The Ethics, Feasibility, Opportunities and Challenges of Adopting a Facility Accessibility Design Standard (FADS) for Queen’s University
Tan, Rebecca K.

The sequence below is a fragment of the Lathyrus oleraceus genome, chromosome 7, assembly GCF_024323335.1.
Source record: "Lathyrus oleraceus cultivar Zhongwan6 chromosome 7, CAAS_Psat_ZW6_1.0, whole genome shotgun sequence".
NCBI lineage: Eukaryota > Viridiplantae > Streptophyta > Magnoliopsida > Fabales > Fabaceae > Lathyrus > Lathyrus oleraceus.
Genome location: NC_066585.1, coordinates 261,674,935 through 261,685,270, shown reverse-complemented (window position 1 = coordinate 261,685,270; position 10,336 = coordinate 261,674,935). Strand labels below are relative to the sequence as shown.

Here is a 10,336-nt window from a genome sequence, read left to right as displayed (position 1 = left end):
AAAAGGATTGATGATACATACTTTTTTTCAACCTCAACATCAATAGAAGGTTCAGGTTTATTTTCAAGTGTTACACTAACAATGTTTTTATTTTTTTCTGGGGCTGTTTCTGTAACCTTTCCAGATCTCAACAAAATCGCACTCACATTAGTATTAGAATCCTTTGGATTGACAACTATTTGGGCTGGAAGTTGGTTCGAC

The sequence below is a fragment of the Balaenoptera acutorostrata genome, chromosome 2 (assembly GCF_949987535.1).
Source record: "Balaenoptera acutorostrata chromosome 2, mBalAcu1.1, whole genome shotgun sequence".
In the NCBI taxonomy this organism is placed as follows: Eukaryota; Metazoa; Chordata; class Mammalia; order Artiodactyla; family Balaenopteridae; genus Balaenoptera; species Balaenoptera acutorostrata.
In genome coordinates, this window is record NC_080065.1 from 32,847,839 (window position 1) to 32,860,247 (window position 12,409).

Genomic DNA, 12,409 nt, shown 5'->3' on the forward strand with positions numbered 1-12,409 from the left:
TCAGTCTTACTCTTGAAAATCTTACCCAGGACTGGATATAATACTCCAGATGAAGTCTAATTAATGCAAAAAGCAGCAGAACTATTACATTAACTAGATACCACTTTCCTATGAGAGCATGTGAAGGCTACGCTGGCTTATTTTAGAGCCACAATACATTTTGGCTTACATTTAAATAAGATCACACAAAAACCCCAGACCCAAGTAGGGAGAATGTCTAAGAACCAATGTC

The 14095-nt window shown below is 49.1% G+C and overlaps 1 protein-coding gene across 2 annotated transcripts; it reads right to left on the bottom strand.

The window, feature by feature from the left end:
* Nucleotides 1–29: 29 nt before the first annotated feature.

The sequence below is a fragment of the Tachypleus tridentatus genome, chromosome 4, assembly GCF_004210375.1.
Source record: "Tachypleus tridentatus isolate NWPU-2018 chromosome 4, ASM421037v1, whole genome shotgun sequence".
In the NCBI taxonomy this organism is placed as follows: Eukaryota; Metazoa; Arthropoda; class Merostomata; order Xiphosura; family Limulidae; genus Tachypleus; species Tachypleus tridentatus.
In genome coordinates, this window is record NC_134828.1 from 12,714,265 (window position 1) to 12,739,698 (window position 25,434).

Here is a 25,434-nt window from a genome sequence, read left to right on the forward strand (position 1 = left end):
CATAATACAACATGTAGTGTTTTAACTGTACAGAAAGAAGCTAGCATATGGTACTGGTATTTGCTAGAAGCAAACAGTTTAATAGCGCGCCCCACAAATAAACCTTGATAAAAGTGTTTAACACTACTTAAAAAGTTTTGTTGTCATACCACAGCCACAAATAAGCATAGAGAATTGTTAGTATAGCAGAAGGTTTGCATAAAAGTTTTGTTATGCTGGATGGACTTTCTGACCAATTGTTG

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This research project seeks out the underlying structural and institutionalized barriers that threaten the development of a Facility Accessibility Design Standard (FADS) for Queen’s University, and focuses on processes as the unit of analysis rather than the content of a FADS itself. In essence, it is the cultural components of campus planning that are examined in depth; why it is that a FADS has been adopted and implemented at only one university in Ontario, Brock University, and what barriers have prevented other institutions and Queen’s from developing one. Because culture is the focus of this research, two literature reviews were conducted to demonstrate how Foucauldian planning theory and the theories of disablement overlap in planning practices that contradict professional planning ethics, but are so entrenched in campus institutions that it becomes difficult to reverse. Furthermore, the research reflects findings from six key informant interviews (four with individuals in decision-making positions at Queen’s and two with individuals who led the FADS development process at Brock), a walking tour of Brock’s campus, a visioning workshop with members of the Queen’s community, and a review of key policy documents. Ultimately, this research concludes that path dependency, a theory of historical sociology, can accurately capture why decision-makers at Queen’s can say inclusivity is important but also possess a reluctance to go above and beyond provincial legislation to become more accessible than is required. A path dependent analysis shows that the process of establishing new, more inclusive culture of accessibility may be emerging at Queen’s, with individuals in leadership positions taking charge. To make this cultural shift more than a possibility and a reality, the following are recommended courses of action: centralizing accessibility into one office for clear leadership, bettering inter-departmental communications with a knowledge transfer guide, and continuing spreading awareness and creating interest in accessibility initiatives on campus. In following these steps, the hope is that Queen’s evolves from a state of individual to institutional readiness to adopt a FADS.